Dunk Street, E1

Dunk Street stretched approximately 200 metres from Old Montague Street to Hanbury Street, situated about 300 metres east of Baker’s Row, which is now the southern section of Vallance Road.

In 1643, Edward Montague, William Montague, and Mawrice Tresham acquired property from William Smith and others in the future Mile End New Town and Spitalfields areas.

This property comprised around forty-two or forty-three acres, which included five enclosed fields, a nursery, and a garden plot. A portion of this land would later become the southern half of Mile End New Town. Edward Montague eventually came into possession of all this land by approximately 1680.

The name Pelham Street was derived from Edward Montague’s wife, Elizabeth Pelham, who held ownership prior to their marriage.

In 1691, Elizabeth Pelham obtained a private Act that allowed her to grant leases for the rebuilding of dilapidated properties on her estates in Spitalfields and Mile End New Town. These estates were eventually passed down to their son, George Montague, who became the second Baron Halifax and the first Earl of Halifax of the third creation after the death of his uncle, Charles Montague, Earl of Halifax, in 1715. George was succeeded by his son, George, the second Earl, who took on the name Montague-Dunk upon marrying Ann Dunk in 1741. The title lapsed upon his death in 1771, and the Mile End New Town estates were inherited by his nephew, Sir George Osborn. The Osborn family retained ownership of the entire property until 1849 when more than half of it was sold to settle mortgages.

Building development in the area began in the 1680s, particularly in a six-acre section known as Bradshaw’s Close, located east of Brick Lane. Within this area, several streets were laid out. Pelham Street (Woodseer Street) extended between Brick Lane and Spital Street, Montague Street (previously the eastern arm of Brown’s Lane, now Hanbury Street) ran parallel to it, and Booth Street (Princelet Street) connected Brick Lane and Spelman Street.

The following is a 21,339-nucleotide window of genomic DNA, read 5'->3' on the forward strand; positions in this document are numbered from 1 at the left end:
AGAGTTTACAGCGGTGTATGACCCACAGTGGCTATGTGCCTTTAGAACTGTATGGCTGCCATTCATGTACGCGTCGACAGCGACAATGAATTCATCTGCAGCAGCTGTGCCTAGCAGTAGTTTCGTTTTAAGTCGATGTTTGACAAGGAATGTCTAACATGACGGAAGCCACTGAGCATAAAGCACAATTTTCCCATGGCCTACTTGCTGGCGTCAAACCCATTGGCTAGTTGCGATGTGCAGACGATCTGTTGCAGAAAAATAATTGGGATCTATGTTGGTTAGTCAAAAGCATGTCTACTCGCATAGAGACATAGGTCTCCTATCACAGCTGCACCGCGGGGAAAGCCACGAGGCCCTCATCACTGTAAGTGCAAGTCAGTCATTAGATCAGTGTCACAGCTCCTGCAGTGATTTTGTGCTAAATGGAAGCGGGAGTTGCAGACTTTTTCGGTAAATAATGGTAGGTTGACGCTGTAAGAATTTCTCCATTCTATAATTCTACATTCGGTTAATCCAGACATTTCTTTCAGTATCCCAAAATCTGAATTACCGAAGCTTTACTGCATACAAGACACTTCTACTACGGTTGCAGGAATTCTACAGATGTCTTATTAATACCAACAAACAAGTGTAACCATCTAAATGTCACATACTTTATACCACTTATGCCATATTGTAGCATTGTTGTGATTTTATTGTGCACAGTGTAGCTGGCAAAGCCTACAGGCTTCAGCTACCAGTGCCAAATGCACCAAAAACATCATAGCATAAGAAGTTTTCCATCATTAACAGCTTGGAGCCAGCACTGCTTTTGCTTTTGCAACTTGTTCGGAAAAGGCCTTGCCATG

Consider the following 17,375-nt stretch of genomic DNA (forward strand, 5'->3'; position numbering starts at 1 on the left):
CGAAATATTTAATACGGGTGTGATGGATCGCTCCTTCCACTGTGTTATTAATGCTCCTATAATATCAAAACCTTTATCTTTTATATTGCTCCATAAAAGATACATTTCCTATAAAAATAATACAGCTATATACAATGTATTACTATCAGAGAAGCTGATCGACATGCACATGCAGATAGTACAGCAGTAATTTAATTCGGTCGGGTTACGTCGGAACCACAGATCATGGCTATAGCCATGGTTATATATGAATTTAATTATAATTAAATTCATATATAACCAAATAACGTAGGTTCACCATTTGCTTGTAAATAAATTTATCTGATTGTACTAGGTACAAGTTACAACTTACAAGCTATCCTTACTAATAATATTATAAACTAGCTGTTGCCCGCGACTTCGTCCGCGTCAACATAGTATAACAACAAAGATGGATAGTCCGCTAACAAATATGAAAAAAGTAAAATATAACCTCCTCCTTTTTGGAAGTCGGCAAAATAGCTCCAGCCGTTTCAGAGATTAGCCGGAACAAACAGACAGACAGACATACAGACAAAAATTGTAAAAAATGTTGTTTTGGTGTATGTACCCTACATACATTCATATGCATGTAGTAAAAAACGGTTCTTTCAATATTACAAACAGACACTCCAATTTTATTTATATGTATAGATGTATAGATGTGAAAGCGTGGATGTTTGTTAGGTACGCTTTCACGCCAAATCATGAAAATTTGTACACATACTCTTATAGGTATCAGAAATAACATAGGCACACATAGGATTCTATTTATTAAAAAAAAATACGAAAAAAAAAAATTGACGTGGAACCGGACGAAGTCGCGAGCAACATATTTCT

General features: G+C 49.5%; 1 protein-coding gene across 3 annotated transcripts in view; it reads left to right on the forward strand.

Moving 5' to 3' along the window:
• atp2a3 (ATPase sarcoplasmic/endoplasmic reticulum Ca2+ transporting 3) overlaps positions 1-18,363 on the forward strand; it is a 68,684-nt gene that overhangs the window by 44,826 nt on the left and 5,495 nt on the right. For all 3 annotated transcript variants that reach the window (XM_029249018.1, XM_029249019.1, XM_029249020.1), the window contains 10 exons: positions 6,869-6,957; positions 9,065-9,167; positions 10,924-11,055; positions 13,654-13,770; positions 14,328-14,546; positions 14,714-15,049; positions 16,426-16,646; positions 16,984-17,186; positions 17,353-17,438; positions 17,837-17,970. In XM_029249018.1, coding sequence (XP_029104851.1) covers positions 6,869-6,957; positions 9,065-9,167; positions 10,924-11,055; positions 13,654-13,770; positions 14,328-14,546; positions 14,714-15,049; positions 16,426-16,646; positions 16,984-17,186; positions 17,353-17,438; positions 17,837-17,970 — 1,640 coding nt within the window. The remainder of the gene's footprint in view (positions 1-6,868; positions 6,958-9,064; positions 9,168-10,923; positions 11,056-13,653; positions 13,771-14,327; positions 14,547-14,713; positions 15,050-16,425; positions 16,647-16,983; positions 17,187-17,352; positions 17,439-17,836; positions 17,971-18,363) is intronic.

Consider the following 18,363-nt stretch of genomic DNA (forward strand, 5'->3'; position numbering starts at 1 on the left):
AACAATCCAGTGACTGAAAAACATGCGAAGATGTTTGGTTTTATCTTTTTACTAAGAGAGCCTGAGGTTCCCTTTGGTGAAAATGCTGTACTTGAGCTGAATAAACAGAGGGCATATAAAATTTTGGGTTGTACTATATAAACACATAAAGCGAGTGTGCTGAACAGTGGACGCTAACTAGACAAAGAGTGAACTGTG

Moving further east, Montague Street continued as Well Street (now Hanbury Street) between Spital Street and Greatorex Street, and Church Street (also now Hanbury Street) extended from Greatorex Street to Vallance Road.

Pelham Street was originally intended to continue further east, as depicted on Gascoine’s map of 1703, stretching across the northern part of the open meadow known as Coverley’s Fields. Three short north-south streets were present: Spital Street (southern portion), Silver Street (also known as White Cross Street, now the northern end of Spelman Street), and Lombard Street (now Daplyn Street).

To the south of Church Street, there was the High Street (now part of Greatorex Street), which served as the main thoroughfare leading to Whitechapel. At its lower end, there was a barrier that was eventually removed by an Act of 1780. East of the High Street, King Edward Street (now Kingward Street) existed, and Duke Street (later Dunk Street) was planned as a third north-south road, positioned midway between the High Street and King Edward Street.

According to Rocque’s map of 1746, there was limited progress in building development in the eastern part of the estate since 1700. Long Street, located east of the High Street, was not yet fully formed, and there were only two small blocks of buildings on the north side. King Edward Street had only a few houses at its southeastern corner, along with a terrace initiated by Heatley on the west side. Dunk Street abruptly ended, reaching only a quarter of its intended length.

Building progressed in the last quarter of the eighteenth century. Horwood’s map of 1799 shows that Dunk Street had been completed.

By the beginning of the 20th century, the majority of the population residing in the area were Jewish, comprising approximately 95-100% of the residents. Dunk Street alone boasted five synagogues, reflecting the religious and cultural importance of the neighbourhood.

The entire neighbourhood where Dunk Street once stood, located in London’s East End, has undergone redevelopment, resulting in the street’s disappearance.

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